From the workplace to the home, biometric technology enables superior access control. Unlike biometric identifiers in facial and iris scanning, access cards, keys, and PINs can be lost or stolen. By leveraging biometric technology, building owners can achieve greater security while giving users a frictionless entry experience.


As patient misidentification has been a persistent challenge for healthcare facilities, biometric technology has emerged as a reliable method of identification that is convenient for the patient. There is no need to carry a physical identification card when biometrics can reveal all the information necessary to identify patients accurately. In addition, using biometric technology with self-service kiosks in clinics and other facilities can expedite check-ins and ensure safety and security throughout the patient experience.

Smart Ticketing

Biometric technology has the potential to replace tickets for events, public transportation, autonomous cars, and more. Businesses like public transport systems and stadiums are integrating biometrics through smart ticketing and smart ID cards because it is easier for users and provides more accurate identification. It also solves the problems of ticket fraud and theft. With biometrics, ticketing becomes automatic, increasing efficiency and eliminating long lines. The “ticket” is always with the person, so they can’t lose it—it’s part of who they are.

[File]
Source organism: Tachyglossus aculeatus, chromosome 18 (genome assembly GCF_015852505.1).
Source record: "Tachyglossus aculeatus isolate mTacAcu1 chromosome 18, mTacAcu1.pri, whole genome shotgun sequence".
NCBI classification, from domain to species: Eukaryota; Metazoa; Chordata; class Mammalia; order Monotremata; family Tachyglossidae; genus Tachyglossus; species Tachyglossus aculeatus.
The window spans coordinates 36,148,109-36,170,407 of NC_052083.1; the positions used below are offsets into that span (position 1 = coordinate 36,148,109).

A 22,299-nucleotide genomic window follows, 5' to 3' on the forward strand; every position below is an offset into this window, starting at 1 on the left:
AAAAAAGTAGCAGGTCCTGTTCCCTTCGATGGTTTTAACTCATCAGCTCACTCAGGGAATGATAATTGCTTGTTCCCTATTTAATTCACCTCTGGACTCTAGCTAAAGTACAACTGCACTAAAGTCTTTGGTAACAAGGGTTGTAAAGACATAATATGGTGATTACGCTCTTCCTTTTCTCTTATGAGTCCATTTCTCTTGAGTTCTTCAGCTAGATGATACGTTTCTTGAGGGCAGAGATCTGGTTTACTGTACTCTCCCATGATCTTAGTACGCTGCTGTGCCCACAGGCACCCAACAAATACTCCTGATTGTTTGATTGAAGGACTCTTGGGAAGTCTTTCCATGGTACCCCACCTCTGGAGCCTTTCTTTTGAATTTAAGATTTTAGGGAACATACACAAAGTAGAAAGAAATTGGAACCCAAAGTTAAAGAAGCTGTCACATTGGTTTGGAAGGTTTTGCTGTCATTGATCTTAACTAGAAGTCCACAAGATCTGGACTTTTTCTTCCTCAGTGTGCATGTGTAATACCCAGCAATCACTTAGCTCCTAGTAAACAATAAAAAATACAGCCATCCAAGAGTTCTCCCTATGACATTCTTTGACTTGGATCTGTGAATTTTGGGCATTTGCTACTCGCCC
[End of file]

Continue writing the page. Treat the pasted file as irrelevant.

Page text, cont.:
What’s the Future of Biometrics?

Biometric kiosks can help speed and secure a wide range of identification and ID control applications, in public agencies and private businesses alike. Beyond the additional use of biometrics for identification by law enforcement agencies, and for building access and security, the future will probably see biometric kiosks offer more secure commercial transactions based on identifying users at the point-of-sale. As technologies continue to advance, it seems likely that more biometric identification measures will soon be included in all interface hardware and applications in daily commerce.

Because we’re constantly looking for ways to enhance the user experience, we will need to continue to leverage biometrics through self-service kiosks to enhance security and access control. Eliminating security threats and breaches will help businesses protect customers and increase safety and security throughout the customer experience.

Olea has extensive experience incorporating various types of biometrics tools into self-service kiosks and would be happy to help. If you’d like to discuss a self-service application using biometrics, contact us now.

Editors Note:  Face biometrics would include facial recognition as well as facial analysis (two different animals)

Contact [email protected] for more information

More Posts on Face Kiosks

Author: Staff Writer

Craig Keefner -- With over 40 years in the industry and technology, Craig is widely considered to be an expert in the field. Major early career kiosk projects include Verizon Bill Pay kiosk and hundreds of others. Craig helped start kioskmarketplace and formed the KMA. Note the point of view here is not necessarily the stance of the Kiosk Association or kma.global